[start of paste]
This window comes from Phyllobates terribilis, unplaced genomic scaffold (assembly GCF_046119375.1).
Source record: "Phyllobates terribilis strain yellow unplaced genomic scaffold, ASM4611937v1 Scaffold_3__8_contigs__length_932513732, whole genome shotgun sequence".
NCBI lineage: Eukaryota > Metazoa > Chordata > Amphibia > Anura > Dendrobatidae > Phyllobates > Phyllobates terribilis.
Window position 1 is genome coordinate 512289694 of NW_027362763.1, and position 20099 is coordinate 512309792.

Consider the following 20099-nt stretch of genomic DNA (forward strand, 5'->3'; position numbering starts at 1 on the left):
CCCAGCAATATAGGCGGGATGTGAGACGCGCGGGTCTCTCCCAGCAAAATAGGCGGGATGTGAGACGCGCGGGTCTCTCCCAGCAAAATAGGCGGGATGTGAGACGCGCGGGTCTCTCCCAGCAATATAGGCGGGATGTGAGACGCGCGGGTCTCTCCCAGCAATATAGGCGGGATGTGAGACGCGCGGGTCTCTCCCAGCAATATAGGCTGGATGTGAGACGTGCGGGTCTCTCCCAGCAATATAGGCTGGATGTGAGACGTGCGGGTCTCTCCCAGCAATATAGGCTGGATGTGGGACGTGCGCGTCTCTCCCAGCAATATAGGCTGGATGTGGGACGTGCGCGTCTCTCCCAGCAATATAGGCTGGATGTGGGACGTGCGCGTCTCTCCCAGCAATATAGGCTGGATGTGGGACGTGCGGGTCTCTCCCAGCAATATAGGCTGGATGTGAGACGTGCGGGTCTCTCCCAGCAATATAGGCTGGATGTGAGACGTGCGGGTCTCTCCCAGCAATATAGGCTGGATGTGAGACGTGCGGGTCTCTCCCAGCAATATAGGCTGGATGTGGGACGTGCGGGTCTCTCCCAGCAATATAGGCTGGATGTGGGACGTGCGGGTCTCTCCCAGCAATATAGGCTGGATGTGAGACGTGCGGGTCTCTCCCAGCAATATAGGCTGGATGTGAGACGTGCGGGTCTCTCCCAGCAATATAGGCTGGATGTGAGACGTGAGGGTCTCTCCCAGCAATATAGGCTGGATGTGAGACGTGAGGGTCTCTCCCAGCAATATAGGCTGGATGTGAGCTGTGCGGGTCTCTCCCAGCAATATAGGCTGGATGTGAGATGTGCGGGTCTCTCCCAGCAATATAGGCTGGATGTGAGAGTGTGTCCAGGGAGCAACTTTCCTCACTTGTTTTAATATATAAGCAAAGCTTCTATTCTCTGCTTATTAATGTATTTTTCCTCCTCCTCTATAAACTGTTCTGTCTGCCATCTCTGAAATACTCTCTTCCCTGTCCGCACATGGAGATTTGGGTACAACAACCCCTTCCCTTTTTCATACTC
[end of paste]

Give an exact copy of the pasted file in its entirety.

This window comes from Phyllobates terribilis, unplaced genomic scaffold (assembly GCF_046119375.1).
Source record: "Phyllobates terribilis strain yellow unplaced genomic scaffold, ASM4611937v1 Scaffold_3__8_contigs__length_932513732, whole genome shotgun sequence".
NCBI lineage: Eukaryota > Metazoa > Chordata > Amphibia > Anura > Dendrobatidae > Phyllobates > Phyllobates terribilis.
Window position 1 is genome coordinate 512289694 of NW_027362763.1, and position 20099 is coordinate 512309792.

Consider the following 20099-nt stretch of genomic DNA (forward strand, 5'->3'; position numbering starts at 1 on the left):
CCCAGCAATATAGGCGGGATGTGAGACGCGCGGGTCTCTCCCAGCAAAATAGGCGGGATGTGAGACGCGCGGGTCTCTCCCAGCAAAATAGGCGGGATGTGAGACGCGCGGGTCTCTCCCAGCAATATAGGCGGGATGTGAGACGCGCGGGTCTCTCCCAGCAATATAGGCGGGATGTGAGACGCGCGGGTCTCTCCCAGCAATATAGGCTGGATGTGAGACGTGCGGGTCTCTCCCAGCAATATAGGCTGGATGTGAGACGTGCGGGTCTCTCCCAGCAATATAGGCTGGATGTGGGACGTGCGCGTCTCTCCCAGCAATATAGGCTGGATGTGGGACGTGCGCGTCTCTCCCAGCAATATAGGCTGGATGTGGGACGTGCGCGTCTCTCCCAGCAATATAGGCTGGATGTGGGACGTGCGGGTCTCTCCCAGCAATATAGGCTGGATGTGAGACGTGCGGGTCTCTCCCAGCAATATAGGCTGGATGTGAGACGTGCGGGTCTCTCCCAGCAATATAGGCTGGATGTGAGACGTGCGGGTCTCTCCCAGCAATATAGGCTGGATGTGGGACGTGCGGGTCTCTCCCAGCAATATAGGCTGGATGTGGGACGTGCGGGTCTCTCCCAGCAATATAGGCTGGATGTGAGACGTGCGGGTCTCTCCCAGCAATATAGGCTGGATGTGAGACGTGCGGGTCTCTCCCAGCAATATAGGCTGGATGTGAGACGTGAGGGTCTCTCCCAGCAATATAGGCTGGATGTGAGACGTGAGGGTCTCTCCCAGCAATATAGGCTGGATGTGAGCTGTGCGGGTCTCTCCCAGCAATATAGGCTGGATGTGAGATGTGCGGGTCTCTCCCAGCAATATAGGCTGGATGTGAGAGTGTGTCCAGGGAGCAACTTTCCTCACTTGTTTTAATATATAAGCAAAGCTTCTATTCTCTGCTTATTAATGTATTTTTCCTCCTCCTCTATAAACTGTTCTGTCTGCCATCTCTGAAATACTCTCTTCCCTGTCCGCACATGGAGATTTGGGTACAACAACCCCTTCCCTTTTTCATACTC